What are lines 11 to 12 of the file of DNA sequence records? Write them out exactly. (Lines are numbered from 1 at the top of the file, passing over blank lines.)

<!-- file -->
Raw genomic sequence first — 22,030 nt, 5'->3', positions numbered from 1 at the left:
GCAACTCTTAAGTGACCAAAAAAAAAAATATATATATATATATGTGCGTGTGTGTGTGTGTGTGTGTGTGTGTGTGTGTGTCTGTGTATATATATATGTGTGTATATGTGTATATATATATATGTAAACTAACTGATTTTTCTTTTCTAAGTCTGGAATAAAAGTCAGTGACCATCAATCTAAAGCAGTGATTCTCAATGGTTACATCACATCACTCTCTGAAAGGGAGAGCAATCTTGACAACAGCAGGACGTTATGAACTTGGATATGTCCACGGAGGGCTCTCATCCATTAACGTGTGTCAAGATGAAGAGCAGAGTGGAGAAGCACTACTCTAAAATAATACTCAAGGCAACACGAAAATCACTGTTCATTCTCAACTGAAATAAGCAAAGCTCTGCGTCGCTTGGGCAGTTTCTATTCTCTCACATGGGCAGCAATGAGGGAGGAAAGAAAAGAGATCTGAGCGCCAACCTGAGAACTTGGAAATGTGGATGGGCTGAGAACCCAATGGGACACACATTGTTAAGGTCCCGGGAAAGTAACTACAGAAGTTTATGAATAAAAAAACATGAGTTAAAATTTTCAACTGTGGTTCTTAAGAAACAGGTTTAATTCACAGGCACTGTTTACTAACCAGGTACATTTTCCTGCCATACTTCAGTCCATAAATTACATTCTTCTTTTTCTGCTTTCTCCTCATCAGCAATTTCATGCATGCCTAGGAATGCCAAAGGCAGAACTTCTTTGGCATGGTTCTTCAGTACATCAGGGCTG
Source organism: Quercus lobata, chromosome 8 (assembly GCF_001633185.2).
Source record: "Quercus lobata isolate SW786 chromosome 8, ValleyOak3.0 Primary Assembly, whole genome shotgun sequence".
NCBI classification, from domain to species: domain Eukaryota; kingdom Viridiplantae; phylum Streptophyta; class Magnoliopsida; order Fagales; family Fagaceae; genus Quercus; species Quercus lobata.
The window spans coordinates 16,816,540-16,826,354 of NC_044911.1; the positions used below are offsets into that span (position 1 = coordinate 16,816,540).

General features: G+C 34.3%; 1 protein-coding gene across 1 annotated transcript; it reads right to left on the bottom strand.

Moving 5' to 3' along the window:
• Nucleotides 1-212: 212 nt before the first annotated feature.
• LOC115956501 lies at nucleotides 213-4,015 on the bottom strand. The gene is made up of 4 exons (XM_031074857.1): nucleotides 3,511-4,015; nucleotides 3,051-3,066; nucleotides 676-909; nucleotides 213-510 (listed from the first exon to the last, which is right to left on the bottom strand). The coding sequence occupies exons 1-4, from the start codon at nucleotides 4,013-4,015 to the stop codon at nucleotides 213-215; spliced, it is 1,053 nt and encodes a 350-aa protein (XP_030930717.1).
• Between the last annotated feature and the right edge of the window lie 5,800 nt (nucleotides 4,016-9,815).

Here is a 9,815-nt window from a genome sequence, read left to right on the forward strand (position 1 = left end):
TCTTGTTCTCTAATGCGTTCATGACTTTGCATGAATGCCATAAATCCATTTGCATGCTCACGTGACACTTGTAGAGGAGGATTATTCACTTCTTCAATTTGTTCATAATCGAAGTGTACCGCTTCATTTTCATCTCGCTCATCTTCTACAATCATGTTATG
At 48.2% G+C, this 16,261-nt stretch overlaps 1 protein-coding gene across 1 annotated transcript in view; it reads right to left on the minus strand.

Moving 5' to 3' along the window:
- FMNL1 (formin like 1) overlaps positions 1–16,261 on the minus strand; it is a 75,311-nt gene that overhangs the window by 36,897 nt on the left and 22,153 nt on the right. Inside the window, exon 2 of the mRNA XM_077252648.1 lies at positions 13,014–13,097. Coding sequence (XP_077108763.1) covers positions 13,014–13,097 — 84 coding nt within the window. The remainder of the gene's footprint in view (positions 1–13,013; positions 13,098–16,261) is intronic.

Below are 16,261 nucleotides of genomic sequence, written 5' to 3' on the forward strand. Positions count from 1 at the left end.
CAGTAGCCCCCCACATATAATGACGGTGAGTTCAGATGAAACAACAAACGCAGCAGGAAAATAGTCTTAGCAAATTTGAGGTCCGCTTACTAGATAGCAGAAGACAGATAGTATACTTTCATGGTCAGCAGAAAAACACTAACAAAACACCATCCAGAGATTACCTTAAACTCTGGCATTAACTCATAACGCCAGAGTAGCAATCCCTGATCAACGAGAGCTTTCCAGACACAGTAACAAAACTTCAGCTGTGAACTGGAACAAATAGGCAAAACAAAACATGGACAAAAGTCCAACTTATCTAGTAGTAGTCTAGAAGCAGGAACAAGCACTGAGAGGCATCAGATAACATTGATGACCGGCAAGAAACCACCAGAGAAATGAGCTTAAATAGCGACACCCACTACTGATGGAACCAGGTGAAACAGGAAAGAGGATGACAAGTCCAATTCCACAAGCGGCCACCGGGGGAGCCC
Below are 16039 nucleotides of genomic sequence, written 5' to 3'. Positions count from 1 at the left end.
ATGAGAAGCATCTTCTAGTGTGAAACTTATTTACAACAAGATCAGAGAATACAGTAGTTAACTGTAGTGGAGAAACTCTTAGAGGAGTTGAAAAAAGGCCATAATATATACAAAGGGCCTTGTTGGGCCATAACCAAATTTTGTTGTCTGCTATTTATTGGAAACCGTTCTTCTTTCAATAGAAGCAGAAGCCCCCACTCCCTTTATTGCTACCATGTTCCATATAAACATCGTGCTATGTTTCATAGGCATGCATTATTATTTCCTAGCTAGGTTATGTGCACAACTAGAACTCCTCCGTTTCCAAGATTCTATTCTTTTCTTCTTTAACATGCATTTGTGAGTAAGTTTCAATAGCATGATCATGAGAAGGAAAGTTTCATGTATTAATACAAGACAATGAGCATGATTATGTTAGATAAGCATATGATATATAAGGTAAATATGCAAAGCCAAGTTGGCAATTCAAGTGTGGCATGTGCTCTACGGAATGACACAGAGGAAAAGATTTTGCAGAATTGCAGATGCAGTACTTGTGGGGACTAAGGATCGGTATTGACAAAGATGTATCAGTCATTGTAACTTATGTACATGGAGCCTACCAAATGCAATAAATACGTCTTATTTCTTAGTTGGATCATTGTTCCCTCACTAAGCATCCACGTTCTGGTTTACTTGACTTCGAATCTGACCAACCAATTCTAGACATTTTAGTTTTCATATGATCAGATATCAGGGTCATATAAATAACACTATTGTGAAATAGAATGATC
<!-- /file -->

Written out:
• Between the last annotated feature and the right edge of the window lie 5,800 nt (nucleotides 4,016-9,815).

Here is a 9,815-nt window from a genome sequence, read left to right on the forward strand (position 1 = left end):